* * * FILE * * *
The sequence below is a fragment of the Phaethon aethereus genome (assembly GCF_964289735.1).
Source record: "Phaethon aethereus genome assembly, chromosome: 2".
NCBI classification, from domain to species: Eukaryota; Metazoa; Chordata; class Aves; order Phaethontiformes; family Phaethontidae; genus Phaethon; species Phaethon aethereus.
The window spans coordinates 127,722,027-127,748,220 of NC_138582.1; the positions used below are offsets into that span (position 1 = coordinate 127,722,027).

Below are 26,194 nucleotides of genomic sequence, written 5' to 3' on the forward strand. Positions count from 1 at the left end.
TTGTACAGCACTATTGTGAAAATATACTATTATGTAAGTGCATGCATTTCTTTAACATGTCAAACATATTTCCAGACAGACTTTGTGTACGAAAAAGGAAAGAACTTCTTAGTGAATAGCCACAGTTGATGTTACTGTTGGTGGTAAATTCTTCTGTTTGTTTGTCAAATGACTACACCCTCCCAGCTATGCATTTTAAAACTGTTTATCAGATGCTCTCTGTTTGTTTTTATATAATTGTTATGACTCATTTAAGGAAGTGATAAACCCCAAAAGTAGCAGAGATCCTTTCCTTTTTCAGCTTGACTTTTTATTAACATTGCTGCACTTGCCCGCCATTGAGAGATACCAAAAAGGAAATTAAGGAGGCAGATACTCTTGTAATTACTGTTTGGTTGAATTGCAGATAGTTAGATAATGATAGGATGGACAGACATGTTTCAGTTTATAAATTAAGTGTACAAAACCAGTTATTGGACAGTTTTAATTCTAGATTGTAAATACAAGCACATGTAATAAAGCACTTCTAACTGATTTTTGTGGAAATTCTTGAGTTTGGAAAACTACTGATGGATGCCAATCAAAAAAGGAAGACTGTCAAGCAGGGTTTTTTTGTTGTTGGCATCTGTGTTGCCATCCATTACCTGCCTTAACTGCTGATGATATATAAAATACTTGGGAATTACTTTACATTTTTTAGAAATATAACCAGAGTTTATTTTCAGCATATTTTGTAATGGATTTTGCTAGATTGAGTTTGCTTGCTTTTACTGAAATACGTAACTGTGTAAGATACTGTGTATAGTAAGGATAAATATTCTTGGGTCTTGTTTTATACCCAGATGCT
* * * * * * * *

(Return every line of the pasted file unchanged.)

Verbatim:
The sequence below is a fragment of the Phaethon aethereus genome (assembly GCF_964289735.1).
Source record: "Phaethon aethereus genome assembly, chromosome: 2".
NCBI classification, from domain to species: Eukaryota; Metazoa; Chordata; class Aves; order Phaethontiformes; family Phaethontidae; genus Phaethon; species Phaethon aethereus.
The window spans coordinates 127,722,027-127,748,220 of NC_138582.1; the positions used below are offsets into that span (position 1 = coordinate 127,722,027).

Below are 26,194 nucleotides of genomic sequence, written 5' to 3' on the forward strand. Positions count from 1 at the left end.
TTGTACAGCACTATTGTGAAAATATACTATTATGTAAGTGCATGCATTTCTTTAACATGTCAAACATATTTCCAGACAGACTTTGTGTACGAAAAAGGAAAGAACTTCTTAGTGAATAGCCACAGTTGATGTTACTGTTGGTGGTAAATTCTTCTGTTTGTTTGTCAAATGACTACACCCTCCCAGCTATGCATTTTAAAACTGTTTATCAGATGCTCTCTGTTTGTTTTTATATAATTGTTATGACTCATTTAAGGAAGTGATAAACCCCAAAAGTAGCAGAGATCCTTTCCTTTTTCAGCTTGACTTTTTATTAACATTGCTGCACTTGCCCGCCATTGAGAGATACCAAAAAGGAAATTAAGGAGGCAGATACTCTTGTAATTACTGTTTGGTTGAATTGCAGATAGTTAGATAATGATAGGATGGACAGACATGTTTCAGTTTATAAATTAAGTGTACAAAACCAGTTATTGGACAGTTTTAATTCTAGATTGTAAATACAAGCACATGTAATAAAGCACTTCTAACTGATTTTTGTGGAAATTCTTGAGTTTGGAAAACTACTGATGGATGCCAATCAAAAAAGGAAGACTGTCAAGCAGGGTTTTTTTGTTGTTGGCATCTGTGTTGCCATCCATTACCTGCCTTAACTGCTGATGATATATAAAATACTTGGGAATTACTTTACATTTTTTAGAAATATAACCAGAGTTTATTTTCAGCATATTTTGTAATGGATTTTGCTAGATTGAGTTTGCTTGCTTTTACTGAAATACGTAACTGTGTAAGATACTGTGTATAGTAAGGATAAATATTCTTGGGTCTTGTTTTATACCCAGATGCT